Thursday, 25 September 2014

The Whittington Hospital: a sinking ship?

Like many north Londoners, I have marched to save the Whittington several times. I have attended meetings, and spoken out about planned bed closures, endless reorganisations and staff shortages. Last week, I attended the hospital as a patient for day surgery; my gallbladder was removed using keyhole surgery.

We have all read stories about the crisis the NHS is in; government cuts, and a constant move to outsourcing and privatisation are having negative consequences for patients across the country. However, nothing prepared me for how much the Whittington would have declined since I was last admitted there in 2011.

The first thing to mention was the filthy state of the hospital. When I arrived at 7.30 am, I saw most, if not all, of the hospital workers entering completely ignoring the very prominent hand sanitising stations; I seemed to be the only person availing myself of them. I thought that perhaps the workers would be cleaning their hands when they reached their areas of work, and dismissed my concern. However, as the day wore on, I saw more and more alarming signs. A bin on the day treatment ward, metres from where people lay recovering from operations, was overflowing. A full bag of rubbish sat on top of the bin, into the bargain.

A nurse, attending one of my dressings, asked my partner to help, without first asking her to wash her hands, despite her just having arrived. 

Another nurse, having dropped the disposable peak flow mouthpiece on the floor, looked at it for a moment and then fixed it to the machine and offered it to me to put in my mouth.

A toilet was so caked in excrement at one point that I felt obliged to find an alternative one. 

There was no soap in a hand to a big sign about how important it was to wash one's hands.

Apart from the issue of hygiene, there was clearly low, nay no, morale amongst staff. I do not want to criticise the staff; low paid, working long hours, mismanaged and undervalued, I am an awe of nurses. There was clearly tension between nurses and their superiors; at one point, after being criticised, I think by a doctor, one nurse walked away muttering "how stupid do you think I am? God help us..." It is not reassuring for patients to hear this sort of altercation.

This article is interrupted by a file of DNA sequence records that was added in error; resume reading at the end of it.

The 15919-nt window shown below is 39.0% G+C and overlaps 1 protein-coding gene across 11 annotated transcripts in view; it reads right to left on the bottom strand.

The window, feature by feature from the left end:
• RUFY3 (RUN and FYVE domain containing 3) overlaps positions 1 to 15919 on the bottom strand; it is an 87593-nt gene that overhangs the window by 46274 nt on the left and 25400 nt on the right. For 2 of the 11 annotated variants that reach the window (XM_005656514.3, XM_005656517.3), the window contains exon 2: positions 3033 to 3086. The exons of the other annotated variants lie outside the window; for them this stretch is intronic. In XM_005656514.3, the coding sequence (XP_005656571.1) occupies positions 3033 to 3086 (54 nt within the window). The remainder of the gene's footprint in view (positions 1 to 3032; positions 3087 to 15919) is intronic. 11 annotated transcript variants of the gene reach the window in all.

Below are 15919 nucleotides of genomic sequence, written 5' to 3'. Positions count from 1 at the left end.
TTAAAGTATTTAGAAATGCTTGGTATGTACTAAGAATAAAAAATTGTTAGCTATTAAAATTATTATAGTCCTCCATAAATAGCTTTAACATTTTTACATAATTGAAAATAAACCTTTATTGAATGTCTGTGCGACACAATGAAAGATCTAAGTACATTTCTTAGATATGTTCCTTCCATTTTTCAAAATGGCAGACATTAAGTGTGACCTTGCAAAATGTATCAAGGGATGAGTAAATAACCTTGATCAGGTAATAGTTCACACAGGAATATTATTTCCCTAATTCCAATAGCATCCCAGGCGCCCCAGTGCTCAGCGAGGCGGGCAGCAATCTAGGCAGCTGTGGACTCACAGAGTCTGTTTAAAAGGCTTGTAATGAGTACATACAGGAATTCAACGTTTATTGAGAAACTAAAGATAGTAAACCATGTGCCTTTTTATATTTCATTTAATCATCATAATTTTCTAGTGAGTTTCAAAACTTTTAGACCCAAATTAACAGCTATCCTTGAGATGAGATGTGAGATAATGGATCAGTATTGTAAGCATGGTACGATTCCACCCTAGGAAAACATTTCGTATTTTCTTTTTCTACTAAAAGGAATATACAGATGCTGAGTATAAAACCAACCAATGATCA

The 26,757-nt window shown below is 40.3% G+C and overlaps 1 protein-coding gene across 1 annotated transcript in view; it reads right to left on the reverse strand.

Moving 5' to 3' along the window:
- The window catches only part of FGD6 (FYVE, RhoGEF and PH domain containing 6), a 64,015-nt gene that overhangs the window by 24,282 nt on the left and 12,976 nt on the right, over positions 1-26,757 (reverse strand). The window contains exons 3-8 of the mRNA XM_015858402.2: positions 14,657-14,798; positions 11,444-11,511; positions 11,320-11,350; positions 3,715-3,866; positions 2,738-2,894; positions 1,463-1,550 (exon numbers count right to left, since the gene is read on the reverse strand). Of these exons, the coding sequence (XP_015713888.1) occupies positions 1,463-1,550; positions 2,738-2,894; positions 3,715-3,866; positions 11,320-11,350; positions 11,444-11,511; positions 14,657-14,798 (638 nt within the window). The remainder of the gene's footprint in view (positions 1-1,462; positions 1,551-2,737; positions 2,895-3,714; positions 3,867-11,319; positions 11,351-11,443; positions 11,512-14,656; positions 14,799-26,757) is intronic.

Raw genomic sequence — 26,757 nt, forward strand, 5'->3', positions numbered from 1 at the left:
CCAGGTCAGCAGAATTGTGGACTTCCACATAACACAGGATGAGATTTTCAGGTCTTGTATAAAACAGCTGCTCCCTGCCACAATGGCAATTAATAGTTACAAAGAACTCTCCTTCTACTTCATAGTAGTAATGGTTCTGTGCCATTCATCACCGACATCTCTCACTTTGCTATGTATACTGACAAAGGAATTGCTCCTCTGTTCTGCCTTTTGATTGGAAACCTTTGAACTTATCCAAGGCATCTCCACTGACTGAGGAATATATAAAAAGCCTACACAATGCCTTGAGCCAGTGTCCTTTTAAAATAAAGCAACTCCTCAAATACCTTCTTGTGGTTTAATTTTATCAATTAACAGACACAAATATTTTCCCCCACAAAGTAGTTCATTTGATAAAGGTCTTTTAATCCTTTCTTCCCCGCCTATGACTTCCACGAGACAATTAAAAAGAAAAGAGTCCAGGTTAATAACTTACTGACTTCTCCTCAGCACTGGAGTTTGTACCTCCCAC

One of the issues we have heard much about in terms of the Whittington is the planned bed closures, and the worries that it would have adverse effects on healthcare out outcomes. Last year, in an apparent u-turn, the Whittington board stated that there would be no bed closures. However, in their report, they said, 'changes to wards and beds will still happen...these are dependent on services continuing to be commissioned at the Whittington Hospital.' (1)

When I remained in a lot of pain, to the extent that I fainted at one point, and when one of my incisions kept seeping through the dressing, it was reluctantly suggested that I stay overnight. The nurse in charge of my care at that point explained that there were no beds and so they would need to get rid of someone else before offering me a bed. I waited for several hours, in pain and afraid, but also angry that our vital NHS had deteriorated to this appalling extent.

When I was finally taken to Coyle ward, the nurse who took me there struggled for some time to find a nurse to hand me over to. "Is there a nurse on the ward?" she incredulously asked out loud, walking from bay to bay. Several emergency response alarms were constantly going off at once, as people buzzed in vain for medical attendance. Later, an elderly woman got out of her bed and, holding onto a wall, asked my partner and I to help her find a nurse. She was clearly desperate and distressed.

Another woman was informed that she could go home that night, but they wouldn't be able to give her any pain medication to take home, as they had run out.

I myself kept asking for pain medication, and was eventually given some. It was shortly after that point that I decided to go home. I explained to the nurses that I felt it was the safer option, and that the hospital was in meltdown. They tacitly agreed.

The next day we managed to procure me some painkillers through the out of hours service, which was very efficient. When my partner explained the experience we had had at the Whittington, a doctor replied "well, you should have had a better experience than that, but I am not surprised to hear about it."

The fact is though, what I have described above is scandalous. We should be surprised; we should be outraged.

I never once believed that having less beds and more 'ambulatory care' was anything other than a cost-cutting measure, and my experience, and clearly that of others, has sadly proved that. One hears of winter bed crises; one wonders if they can be so short of beds now, in September, how much worse it can get, and how may lives that will cost?


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